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Derby County: Championship club charged for breach of spending rules

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Derby sold Pride Park to owner Mel Morris and then leased the stadium back

Derby County have been charged by the English Football League for a breach of spending rules and now face a possible points deduction.

The charge relates to losses in the three years up to June 2018, despite the club posting a pre-tax profit of £14.6m in 2017-18 after Pride Park was sold to owner Mel Morris for £80m.

Spending rules allow Championship clubs to lose £39m over a three-year period.

Derby have now been referred to an Independent Disciplinary Commission.

It will hear from both the Rams and the EFL, although a date has not been announced.

In March 2019, Birmingham City were deducted nine points by the EFL for a similar charge of breaching profitability and sustainability rules.

The Rams are 17th in the Championship and 10 points above the relegation zone.

Between 1 July, 2017 and 30 June, 2018, Derby recorded a pre-tax profit for the first time in 10 years and in the three years under review by the EFL, the club saw combined pre-tax losses of just over £8m.

While that appears well below the £39m of allowable losses set out in league rules, the sale of their Pride Park home has come under scrutiny.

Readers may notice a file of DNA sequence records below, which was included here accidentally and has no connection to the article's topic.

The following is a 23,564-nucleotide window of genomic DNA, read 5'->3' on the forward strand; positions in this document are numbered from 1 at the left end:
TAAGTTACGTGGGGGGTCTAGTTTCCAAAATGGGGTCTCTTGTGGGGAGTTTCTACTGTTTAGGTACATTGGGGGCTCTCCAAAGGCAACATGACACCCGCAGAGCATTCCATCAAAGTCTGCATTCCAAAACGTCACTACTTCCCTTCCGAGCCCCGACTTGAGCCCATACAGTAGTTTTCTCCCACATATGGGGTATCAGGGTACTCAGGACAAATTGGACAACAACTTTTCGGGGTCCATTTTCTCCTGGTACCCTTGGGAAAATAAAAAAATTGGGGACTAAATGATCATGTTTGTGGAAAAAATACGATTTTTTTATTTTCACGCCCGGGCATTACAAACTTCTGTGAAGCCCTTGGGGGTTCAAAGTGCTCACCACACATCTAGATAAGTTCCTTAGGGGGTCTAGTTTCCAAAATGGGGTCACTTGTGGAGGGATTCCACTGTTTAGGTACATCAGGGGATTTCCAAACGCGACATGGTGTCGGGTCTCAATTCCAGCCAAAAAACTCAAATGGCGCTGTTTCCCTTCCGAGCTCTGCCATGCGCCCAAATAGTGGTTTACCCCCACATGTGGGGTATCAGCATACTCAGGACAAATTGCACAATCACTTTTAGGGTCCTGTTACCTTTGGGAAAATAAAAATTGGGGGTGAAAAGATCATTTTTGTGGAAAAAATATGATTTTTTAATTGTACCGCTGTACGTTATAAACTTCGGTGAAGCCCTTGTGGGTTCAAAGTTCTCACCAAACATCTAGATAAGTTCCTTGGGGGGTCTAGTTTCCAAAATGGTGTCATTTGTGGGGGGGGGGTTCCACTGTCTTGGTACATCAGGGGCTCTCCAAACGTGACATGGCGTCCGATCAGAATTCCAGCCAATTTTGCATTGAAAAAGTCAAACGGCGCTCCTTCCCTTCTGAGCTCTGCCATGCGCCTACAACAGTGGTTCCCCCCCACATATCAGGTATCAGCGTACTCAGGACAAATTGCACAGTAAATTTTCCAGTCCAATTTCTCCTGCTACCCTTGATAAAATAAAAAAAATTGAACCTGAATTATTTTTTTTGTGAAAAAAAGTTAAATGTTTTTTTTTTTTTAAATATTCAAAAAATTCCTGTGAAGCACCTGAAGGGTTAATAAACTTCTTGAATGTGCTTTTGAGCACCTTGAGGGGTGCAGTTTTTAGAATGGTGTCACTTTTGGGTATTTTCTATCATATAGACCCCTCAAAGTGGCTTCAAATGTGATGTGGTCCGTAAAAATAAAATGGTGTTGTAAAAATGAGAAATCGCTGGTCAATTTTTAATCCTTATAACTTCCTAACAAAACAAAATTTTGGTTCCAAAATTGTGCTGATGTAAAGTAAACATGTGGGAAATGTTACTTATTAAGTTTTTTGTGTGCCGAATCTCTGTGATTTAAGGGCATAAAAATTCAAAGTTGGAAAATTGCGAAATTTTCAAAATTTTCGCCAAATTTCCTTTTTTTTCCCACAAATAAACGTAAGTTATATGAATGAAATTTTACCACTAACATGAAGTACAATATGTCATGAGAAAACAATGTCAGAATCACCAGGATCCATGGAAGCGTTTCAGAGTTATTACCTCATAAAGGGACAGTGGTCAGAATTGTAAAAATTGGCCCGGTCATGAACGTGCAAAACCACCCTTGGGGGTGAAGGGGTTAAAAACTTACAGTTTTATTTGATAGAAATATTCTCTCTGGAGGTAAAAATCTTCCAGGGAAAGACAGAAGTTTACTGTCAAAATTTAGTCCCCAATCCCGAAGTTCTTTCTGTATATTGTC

The Rams have leased back the ground, which was said to have been independently valued at £80m despite it being on the club’s books as an asset worth £41m, from a company owned by Morris.

Just months after the stadium arrangement was announced in April, the club signed England all-time record goal scorer Wayne Rooney on a player-coach deal.

The deal for the former Manchester United and Everton forward came after the club made Poland midfielder Krystian Bielik their record signing, bringing him in on a five-year deal from Arsenal in August.

By selling the ground to Morris, the Rams set a trend which has been followed by Sheffield Wednesday, Aston Villa, Reading and Birmingham City.

Wednesday were charged with misconduct in December for the sale of Hillsborough, which helped them record a profit of £2.5m in 2017-18.



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